May 6, 2009

Fort Pickett hosts U.S., coalition forces for Patriot 7

By Sgt. Andrew H. Owen
Virginia Guard Public Affairs

FORT PICKETT, Va.— U.S. Airmen and Soldiers alongside coalition forces from around the world, mostly security forces and special operations personnel, have been training at Fort Pickett as part of a program called Patriot Seven.

  Patriot 7

Senior Airman Harvey and his German counterpart observe the video being sent from an aircraft on the ROVER while preparing for an exercise during Patriot 7 at Fort Pickett Va.
(Photo by Sgt. Andrew H. Owen, Virginia Guard Public Affairs)

The six-day course, which wrapped up its 11th iteration April 24, is an Air Force-run exercise to teach personnel to view the ground through a remotely operated, video-enhanced receiver sent by a downlink feed from any aircraft equipped with video targeting pods, according to Lt. Col. Ben Votipka, a joint terminal attack controller instructor.

“This exercise is to teach people, in their missions, how to use that video downlink to have greater situational awareness about what is going on at the target area, en route to the target area, and as they are proceeding in and out of the target area,” said Votipka, a member of the North Carolina Air Guard.

Throughout the course the students learn how to operate the ROVER and have classes on maneuvers. They must set up a tactical operations center during the course and put their training to the test during several field training exercises. Students have come from all over the world to receive the training. There have been students from Germany, Canada, Poland, Australia, and the U.K., as well as several others.

The Students learn to view the battlespace before they enter so they can make informed decisions to how they will react to the situation before they enter it.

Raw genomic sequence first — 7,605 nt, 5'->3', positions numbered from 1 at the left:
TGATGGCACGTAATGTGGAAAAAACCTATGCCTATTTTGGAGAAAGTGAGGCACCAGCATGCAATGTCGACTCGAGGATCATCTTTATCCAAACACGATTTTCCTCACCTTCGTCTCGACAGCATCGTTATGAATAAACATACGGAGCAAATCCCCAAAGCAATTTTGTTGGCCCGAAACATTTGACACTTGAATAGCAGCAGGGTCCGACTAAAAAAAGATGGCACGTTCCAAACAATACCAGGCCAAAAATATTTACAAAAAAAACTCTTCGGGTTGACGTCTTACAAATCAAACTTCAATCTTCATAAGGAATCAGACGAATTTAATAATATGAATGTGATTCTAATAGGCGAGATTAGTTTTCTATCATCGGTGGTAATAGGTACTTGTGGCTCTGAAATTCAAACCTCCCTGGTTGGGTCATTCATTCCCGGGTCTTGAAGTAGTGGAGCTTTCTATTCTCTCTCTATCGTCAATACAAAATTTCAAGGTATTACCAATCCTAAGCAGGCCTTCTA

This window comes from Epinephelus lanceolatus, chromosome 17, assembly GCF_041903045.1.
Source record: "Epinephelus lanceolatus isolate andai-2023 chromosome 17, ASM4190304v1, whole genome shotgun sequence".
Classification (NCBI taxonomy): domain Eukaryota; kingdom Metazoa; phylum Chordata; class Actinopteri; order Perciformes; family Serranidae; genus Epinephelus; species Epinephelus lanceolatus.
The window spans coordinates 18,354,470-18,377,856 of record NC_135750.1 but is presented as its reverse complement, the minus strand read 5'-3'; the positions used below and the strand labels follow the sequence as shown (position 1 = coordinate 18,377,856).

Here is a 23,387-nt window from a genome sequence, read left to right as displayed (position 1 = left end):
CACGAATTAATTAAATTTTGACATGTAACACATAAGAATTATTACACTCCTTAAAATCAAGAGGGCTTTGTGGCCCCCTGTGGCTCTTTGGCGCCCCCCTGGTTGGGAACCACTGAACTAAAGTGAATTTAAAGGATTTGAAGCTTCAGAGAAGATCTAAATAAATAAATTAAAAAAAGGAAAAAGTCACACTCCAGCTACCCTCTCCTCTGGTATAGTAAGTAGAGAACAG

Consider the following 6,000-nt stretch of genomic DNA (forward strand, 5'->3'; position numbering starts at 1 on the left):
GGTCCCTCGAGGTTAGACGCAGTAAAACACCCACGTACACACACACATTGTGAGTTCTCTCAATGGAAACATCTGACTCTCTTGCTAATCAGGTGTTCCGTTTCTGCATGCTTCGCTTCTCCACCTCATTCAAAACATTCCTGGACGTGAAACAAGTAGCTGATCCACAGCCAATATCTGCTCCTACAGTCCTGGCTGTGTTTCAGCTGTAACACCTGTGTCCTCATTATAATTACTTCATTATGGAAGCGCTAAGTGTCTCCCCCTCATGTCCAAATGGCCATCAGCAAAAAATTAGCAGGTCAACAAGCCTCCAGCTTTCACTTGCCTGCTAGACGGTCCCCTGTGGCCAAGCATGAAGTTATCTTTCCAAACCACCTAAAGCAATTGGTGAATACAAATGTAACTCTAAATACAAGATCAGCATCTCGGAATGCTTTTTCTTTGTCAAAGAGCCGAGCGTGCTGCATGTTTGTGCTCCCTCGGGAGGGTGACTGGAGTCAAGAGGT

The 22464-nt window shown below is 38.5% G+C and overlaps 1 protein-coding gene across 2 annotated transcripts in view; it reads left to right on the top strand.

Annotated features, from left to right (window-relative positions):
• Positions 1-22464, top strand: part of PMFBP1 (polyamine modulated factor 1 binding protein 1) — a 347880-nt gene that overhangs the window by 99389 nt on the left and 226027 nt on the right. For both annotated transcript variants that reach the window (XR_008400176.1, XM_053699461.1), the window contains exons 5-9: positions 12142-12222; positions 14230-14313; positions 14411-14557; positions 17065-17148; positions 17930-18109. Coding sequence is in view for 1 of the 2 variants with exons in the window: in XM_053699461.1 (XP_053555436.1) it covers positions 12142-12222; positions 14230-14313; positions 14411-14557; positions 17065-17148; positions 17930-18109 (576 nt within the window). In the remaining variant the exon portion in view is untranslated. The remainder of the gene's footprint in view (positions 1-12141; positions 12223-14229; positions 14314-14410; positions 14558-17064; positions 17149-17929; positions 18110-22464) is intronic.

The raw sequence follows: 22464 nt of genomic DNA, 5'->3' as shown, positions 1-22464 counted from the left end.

Patriot 7

American and Canadian forces take cover behind a humvee and return fire during a simulated ambush as part of one of the field training exercises during Patriot 7 at Fort Pickett, Va. (Photo by Sgt. Andrew H. Owen, Virginia Guard Public Affairs)

“They can know what is in the target area before they get there, so they can make a decision,” said Votipka. “They can safely go in there, execute the mission and get back home safely.”

“They need the visibility overhead to provide security and information and reconnaissance of areas before they are going to be moving in to,” said Air Force Master Sgt. Antonio Rodriguez, a Patriot Seven student. “It provides them capability to get the information and distribute it very quickly.”

The training they learn here at Fort Pickett may very likely be used to save their lives and the lives of other security forces, Special Forces operators, and Office of Special Investigation agents when applied to real life situations overseas in Iraq or Afghanistan.

“As the dynamics of Iraq and Afghanistan continue to evolve and things begin to escalate, it’s integral for operators, security forces, Airmen and OSI agents that go out to conduct their missions  to have capability like this," said Rodriguez, an Airman in the 12th Security Forces Squadron at Randolph Air Force Base, San Antonio, Texas.

The location of Fort Pickett in regards to its proximity to Air Force bases, Navy bases and Virginia National Guard aviation facilities has proven beneficial to the program as well, according to Votipka.

"The best part about being located here is the access we have to so many flying units who are willing to help us out," said Votipka. "Our students are able to talk directly to pilots so they get top-notch, real-world experience. It also gives pilots a chance to work with folks on the ground the same way they might while they're deployed."

"People from all over want to come here and learn what we have to teach them," said Lt. Col. Greg Harbin, the training commander. "Irregular warfare training is vital to surviving attacks and conducting operations right now." 

The “Seven” in Patriot Seven refers to the seven OSI agents and security force Airmen who were killed in an attack overseas. That attack is what sparked the creation of the Patriot Seven program.

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